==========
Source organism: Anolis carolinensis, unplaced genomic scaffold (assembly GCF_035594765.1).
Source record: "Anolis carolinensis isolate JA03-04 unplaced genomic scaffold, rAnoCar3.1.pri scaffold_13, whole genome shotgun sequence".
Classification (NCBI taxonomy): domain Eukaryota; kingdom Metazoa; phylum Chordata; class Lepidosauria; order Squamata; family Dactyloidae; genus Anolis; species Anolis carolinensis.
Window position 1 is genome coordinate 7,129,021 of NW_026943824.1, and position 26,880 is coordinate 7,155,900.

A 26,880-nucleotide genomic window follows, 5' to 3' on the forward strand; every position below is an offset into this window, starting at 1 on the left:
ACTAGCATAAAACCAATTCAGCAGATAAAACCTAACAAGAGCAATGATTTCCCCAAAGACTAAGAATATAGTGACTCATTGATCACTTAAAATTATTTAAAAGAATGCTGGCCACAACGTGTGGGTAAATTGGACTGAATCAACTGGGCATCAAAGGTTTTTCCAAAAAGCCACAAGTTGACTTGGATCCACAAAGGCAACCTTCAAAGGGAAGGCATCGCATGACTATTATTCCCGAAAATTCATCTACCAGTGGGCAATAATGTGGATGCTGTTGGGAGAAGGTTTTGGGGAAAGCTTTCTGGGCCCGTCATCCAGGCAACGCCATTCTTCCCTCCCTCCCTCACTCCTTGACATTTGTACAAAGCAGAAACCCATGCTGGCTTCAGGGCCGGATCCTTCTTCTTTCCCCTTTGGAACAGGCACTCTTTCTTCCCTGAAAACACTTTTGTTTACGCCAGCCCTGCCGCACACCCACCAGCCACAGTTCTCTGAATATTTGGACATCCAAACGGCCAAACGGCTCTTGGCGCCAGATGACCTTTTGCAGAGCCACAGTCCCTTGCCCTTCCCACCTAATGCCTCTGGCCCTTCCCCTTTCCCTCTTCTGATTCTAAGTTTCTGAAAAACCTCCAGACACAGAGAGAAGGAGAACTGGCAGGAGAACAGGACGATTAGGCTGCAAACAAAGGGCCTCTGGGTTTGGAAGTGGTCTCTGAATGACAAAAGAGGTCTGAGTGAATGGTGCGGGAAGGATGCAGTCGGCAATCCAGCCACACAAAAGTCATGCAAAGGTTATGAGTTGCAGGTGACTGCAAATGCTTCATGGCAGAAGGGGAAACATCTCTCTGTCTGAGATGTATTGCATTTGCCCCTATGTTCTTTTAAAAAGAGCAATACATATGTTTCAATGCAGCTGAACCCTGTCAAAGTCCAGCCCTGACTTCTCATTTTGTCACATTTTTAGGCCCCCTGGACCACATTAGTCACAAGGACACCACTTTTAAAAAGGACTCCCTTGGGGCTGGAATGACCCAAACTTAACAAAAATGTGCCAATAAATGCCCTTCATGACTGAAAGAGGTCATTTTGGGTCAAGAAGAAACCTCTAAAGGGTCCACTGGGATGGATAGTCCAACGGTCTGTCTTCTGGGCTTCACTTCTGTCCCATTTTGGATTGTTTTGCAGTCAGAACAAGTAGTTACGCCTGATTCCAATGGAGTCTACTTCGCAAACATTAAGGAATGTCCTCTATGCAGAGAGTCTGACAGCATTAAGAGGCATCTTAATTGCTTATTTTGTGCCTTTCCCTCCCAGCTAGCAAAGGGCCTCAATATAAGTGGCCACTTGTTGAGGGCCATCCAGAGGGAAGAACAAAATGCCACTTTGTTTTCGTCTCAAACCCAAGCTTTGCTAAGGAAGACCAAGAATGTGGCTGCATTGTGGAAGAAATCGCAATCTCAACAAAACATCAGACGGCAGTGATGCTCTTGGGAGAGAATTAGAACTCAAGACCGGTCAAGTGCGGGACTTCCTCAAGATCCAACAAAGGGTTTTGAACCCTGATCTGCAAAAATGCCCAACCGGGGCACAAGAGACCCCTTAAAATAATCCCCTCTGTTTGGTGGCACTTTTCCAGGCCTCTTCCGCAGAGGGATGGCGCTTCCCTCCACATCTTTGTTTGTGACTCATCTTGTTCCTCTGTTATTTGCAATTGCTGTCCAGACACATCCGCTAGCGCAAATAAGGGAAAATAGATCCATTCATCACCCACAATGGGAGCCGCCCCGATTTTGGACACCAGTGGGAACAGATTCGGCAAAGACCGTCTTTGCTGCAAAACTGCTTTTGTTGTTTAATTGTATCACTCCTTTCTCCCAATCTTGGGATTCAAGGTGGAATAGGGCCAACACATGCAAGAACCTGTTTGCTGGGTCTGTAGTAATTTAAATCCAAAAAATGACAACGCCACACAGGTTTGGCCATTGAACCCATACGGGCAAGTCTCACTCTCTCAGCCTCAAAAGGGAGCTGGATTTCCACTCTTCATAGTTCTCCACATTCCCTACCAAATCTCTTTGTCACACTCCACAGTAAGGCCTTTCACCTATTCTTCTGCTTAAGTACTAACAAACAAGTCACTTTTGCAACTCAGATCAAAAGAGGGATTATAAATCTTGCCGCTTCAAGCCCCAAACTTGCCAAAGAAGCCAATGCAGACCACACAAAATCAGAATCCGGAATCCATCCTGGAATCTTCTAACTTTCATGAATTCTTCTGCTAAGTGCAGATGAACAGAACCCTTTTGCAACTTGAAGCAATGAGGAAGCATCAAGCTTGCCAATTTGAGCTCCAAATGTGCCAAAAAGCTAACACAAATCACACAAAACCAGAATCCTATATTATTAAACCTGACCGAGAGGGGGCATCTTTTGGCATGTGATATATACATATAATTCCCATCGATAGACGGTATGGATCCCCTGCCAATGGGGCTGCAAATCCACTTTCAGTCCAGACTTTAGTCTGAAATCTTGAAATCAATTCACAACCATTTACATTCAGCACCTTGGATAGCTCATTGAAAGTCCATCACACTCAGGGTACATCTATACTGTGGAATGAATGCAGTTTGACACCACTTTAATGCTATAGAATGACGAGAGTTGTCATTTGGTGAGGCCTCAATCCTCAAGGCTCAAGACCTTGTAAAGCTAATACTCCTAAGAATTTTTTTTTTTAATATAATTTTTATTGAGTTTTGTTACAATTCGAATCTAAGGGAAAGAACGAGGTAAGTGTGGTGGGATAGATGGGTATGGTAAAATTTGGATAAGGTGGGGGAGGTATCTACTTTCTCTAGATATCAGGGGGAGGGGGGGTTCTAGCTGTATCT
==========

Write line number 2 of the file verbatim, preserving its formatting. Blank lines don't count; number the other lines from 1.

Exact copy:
Source record: "Anolis carolinensis isolate JA03-04 unplaced genomic scaffold, rAnoCar3.1.pri scaffold_13, whole genome shotgun sequence".